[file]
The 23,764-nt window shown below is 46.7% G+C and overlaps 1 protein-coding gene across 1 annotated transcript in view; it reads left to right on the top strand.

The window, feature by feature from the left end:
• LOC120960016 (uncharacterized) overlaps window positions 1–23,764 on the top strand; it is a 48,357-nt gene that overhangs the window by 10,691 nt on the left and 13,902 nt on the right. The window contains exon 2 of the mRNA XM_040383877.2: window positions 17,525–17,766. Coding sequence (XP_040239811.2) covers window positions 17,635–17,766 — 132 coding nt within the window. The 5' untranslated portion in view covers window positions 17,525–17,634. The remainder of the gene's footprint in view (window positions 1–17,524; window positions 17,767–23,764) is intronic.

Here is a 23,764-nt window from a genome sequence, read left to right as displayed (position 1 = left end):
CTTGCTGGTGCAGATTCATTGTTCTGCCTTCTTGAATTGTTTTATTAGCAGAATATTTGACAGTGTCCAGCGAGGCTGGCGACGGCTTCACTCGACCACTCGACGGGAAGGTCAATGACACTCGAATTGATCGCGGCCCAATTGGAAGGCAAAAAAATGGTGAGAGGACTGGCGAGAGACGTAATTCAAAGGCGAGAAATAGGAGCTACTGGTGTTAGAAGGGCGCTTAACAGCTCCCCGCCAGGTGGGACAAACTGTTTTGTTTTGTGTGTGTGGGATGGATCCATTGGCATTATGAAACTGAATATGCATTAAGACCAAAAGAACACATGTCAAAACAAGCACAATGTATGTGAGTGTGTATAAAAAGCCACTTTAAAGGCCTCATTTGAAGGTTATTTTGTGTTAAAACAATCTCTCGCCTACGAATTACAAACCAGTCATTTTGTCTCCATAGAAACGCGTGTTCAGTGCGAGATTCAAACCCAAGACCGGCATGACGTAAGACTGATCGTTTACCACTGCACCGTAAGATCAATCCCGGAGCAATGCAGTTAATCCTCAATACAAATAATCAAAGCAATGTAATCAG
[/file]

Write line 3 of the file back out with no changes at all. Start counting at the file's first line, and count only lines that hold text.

• LOC120960016 (uncharacterized) overlaps window positions 1–23,764 on the top strand; it is a 48,357-nt gene that overhangs the window by 10,691 nt on the left and 13,902 nt on the right. The window contains exon 2 of the mRNA XM_040383877.2: window positions 17,525–17,766. Coding sequence (XP_040239811.2) covers window positions 17,635–17,766 — 132 coding nt within the window. The 5' untranslated portion in view covers window positions 17,525–17,634. The remainder of the gene's footprint in view (window positions 1–17,524; window positions 17,767–23,764) is intronic.